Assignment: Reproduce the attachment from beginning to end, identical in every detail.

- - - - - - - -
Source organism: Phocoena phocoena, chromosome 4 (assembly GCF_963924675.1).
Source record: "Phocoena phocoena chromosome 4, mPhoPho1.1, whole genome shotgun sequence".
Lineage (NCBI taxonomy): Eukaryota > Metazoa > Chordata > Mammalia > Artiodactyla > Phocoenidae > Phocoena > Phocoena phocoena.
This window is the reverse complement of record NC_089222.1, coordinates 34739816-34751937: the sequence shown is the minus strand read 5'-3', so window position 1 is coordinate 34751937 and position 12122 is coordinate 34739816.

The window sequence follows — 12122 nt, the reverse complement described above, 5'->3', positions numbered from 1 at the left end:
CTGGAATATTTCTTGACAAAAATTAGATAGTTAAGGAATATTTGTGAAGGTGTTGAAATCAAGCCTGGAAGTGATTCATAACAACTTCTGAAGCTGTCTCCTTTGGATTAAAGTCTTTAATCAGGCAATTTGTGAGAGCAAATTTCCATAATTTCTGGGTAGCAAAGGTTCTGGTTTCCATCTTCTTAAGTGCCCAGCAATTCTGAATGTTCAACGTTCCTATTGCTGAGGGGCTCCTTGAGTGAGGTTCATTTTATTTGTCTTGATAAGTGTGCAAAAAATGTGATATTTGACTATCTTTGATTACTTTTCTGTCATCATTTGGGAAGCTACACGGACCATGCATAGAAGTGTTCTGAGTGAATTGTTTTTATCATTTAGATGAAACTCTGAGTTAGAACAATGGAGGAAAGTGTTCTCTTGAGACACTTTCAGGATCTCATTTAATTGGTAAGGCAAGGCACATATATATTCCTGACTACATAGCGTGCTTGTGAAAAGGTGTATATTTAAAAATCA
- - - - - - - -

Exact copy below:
Source organism: Phocoena phocoena, chromosome 4 (assembly GCF_963924675.1).
Source record: "Phocoena phocoena chromosome 4, mPhoPho1.1, whole genome shotgun sequence".
Lineage (NCBI taxonomy): Eukaryota > Metazoa > Chordata > Mammalia > Artiodactyla > Phocoenidae > Phocoena > Phocoena phocoena.
This window is the reverse complement of record NC_089222.1, coordinates 34739816-34751937: the sequence shown is the minus strand read 5'-3', so window position 1 is coordinate 34751937 and position 12122 is coordinate 34739816.

The window sequence follows — 12122 nt, the reverse complement described above, 5'->3', positions numbered from 1 at the left end:
CTGGAATATTTCTTGACAAAAATTAGATAGTTAAGGAATATTTGTGAAGGTGTTGAAATCAAGCCTGGAAGTGATTCATAACAACTTCTGAAGCTGTCTCCTTTGGATTAAAGTCTTTAATCAGGCAATTTGTGAGAGCAAATTTCCATAATTTCTGGGTAGCAAAGGTTCTGGTTTCCATCTTCTTAAGTGCCCAGCAATTCTGAATGTTCAACGTTCCTATTGCTGAGGGGCTCCTTGAGTGAGGTTCATTTTATTTGTCTTGATAAGTGTGCAAAAAATGTGATATTTGACTATCTTTGATTACTTTTCTGTCATCATTTGGGAAGCTACACGGACCATGCATAGAAGTGTTCTGAGTGAATTGTTTTTATCATTTAGATGAAACTCTGAGTTAGAACAATGGAGGAAAGTGTTCTCTTGAGACACTTTCAGGATCTCATTTAATTGGTAAGGCAAGGCACATATATATTCCTGACTACATAGCGTGCTTGTGAAAAGGTGTATATTTAAAAATCA